Detecting Climate Driven Changes in Chlorophyll-a Using High Frequency Monitoring: The Impact of the 2019 European Heatwave in Three Contrasting Aquatic Systems

Gary Free, Mariano Bresciani, Monica Pinardi, Claudia Giardino, Krista Alikas, Kersti Kangro, Eva-Ingrid Rõõm, Diana Vaičiūtė, Martynas Bučas, Edvinas Tiškus, Annelies Hommersom, Marnix Laanen (+1 others)
2021 Sensors  
The frequency of heatwave events in Europe is increasing as a result of climate change. This can have implications for the water quality and ecological functioning of aquatic systems. We deployed three spectroradiometer WISPstations at three sites in Europe (Italy, Estonia, and Lithuania/Russia) to measure chlorophyll-a at high frequency. A heatwave in July 2019 occurred with record daily maximum temperatures over 40 °C in parts of Europe. The effects of the resulting storm that ended the
more » ... ve were more discernable than the heatwave itself. Following the storm, chlorophyll-a concentrations increased markedly in two of the lakes and remained high for the duration of the summer while at one site concentrations increased linearly. Heatwaves and subsequent storms appeared to play an important role in structuring the phenology of the primary producers, with wider implications for lake functioning. Chlorophyll-a peaked in early September, after which a wind event dissipated concentrations until calmer conditions returned. Synoptic coordinated high frequency monitoring needs to be advanced in Europe as part of water management policy and to improve knowledge on the implications of climate change. Lakes, as dynamic ecosystems with fast moving species-succession, provide a prism to observe the scale of future change.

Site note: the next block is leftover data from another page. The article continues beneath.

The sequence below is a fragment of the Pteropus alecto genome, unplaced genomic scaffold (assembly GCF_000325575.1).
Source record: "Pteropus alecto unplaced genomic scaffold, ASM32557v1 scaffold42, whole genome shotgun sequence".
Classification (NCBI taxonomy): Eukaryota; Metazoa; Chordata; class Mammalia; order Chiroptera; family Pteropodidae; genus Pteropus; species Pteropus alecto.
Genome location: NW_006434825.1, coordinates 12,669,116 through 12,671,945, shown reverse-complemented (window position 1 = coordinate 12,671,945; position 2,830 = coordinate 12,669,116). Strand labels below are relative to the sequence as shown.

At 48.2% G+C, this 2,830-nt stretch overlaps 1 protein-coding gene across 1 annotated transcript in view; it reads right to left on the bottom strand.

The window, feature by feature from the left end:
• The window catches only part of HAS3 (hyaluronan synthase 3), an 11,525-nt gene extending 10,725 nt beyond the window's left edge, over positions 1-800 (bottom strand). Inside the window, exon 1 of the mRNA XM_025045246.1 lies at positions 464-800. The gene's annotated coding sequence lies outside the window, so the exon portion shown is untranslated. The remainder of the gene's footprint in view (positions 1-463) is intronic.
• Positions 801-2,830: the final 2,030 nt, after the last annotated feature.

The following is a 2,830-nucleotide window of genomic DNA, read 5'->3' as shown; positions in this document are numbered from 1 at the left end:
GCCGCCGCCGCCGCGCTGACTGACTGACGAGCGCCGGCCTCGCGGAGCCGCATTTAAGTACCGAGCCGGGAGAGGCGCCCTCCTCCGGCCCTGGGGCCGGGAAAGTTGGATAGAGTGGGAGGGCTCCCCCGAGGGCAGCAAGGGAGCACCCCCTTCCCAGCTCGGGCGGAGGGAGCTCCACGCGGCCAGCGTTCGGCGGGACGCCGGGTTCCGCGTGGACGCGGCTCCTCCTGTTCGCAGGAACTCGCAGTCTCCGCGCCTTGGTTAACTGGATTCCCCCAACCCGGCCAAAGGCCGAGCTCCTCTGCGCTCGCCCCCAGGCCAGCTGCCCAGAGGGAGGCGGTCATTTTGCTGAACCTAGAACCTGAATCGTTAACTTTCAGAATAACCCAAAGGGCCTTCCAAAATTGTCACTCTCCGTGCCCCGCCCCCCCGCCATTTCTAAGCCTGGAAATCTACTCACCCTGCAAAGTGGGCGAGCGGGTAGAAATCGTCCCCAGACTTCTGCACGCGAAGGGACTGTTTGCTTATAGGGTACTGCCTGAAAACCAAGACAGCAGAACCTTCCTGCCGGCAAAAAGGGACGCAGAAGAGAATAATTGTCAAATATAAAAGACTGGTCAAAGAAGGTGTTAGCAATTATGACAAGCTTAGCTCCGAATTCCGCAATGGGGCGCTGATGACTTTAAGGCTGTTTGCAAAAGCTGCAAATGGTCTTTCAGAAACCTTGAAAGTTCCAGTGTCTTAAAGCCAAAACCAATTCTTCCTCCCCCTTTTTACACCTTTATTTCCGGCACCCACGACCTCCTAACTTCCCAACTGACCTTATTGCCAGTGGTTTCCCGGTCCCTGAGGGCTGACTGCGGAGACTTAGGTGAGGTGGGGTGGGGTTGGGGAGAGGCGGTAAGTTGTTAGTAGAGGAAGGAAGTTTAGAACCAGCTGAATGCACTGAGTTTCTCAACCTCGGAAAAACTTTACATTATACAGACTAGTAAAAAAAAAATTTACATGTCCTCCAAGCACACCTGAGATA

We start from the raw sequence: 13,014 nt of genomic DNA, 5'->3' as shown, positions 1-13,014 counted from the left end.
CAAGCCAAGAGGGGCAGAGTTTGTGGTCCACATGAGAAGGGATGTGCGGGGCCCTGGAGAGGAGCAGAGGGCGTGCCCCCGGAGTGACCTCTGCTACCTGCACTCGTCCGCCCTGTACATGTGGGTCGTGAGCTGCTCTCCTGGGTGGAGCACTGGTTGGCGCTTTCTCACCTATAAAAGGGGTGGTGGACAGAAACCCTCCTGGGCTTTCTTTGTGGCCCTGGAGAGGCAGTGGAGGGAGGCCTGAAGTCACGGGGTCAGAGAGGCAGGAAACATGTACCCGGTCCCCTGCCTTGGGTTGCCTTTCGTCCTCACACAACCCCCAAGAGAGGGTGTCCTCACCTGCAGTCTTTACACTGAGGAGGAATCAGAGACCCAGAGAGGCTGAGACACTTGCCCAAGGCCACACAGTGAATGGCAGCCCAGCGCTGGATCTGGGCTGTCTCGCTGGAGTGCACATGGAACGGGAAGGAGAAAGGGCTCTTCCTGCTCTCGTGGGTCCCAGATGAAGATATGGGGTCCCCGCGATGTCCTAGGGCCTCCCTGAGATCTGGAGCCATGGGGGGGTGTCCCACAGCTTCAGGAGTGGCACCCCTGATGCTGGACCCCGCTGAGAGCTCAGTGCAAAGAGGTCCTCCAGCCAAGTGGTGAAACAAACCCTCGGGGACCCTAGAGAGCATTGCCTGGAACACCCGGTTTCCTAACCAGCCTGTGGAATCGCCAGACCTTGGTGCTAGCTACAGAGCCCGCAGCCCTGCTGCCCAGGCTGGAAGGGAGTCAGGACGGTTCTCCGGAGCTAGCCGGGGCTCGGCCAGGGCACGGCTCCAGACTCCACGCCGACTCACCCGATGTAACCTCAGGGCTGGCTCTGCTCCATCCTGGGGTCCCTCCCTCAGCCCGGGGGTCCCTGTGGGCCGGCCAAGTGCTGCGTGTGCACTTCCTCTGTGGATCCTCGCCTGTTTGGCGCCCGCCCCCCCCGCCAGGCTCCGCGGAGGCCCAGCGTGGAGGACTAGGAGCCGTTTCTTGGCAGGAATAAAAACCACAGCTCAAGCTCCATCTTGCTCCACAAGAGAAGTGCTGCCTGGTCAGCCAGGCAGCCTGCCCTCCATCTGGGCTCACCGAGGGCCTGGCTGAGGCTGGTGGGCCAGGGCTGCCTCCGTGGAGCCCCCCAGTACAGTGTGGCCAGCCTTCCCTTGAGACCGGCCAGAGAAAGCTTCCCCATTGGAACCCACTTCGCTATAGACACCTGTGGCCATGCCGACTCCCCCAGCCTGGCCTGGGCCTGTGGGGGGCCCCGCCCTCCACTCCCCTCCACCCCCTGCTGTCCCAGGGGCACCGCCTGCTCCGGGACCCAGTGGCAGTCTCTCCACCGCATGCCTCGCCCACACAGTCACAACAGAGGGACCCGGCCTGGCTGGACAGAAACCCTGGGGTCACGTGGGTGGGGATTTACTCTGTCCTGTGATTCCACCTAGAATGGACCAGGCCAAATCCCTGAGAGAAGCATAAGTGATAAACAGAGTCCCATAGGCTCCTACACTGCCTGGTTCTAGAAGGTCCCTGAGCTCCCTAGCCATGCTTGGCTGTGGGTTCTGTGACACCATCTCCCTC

doi:10.3390/s21186242 pmid:34577449 fatcat:skx2ev6o6jehxiee3hwg742klm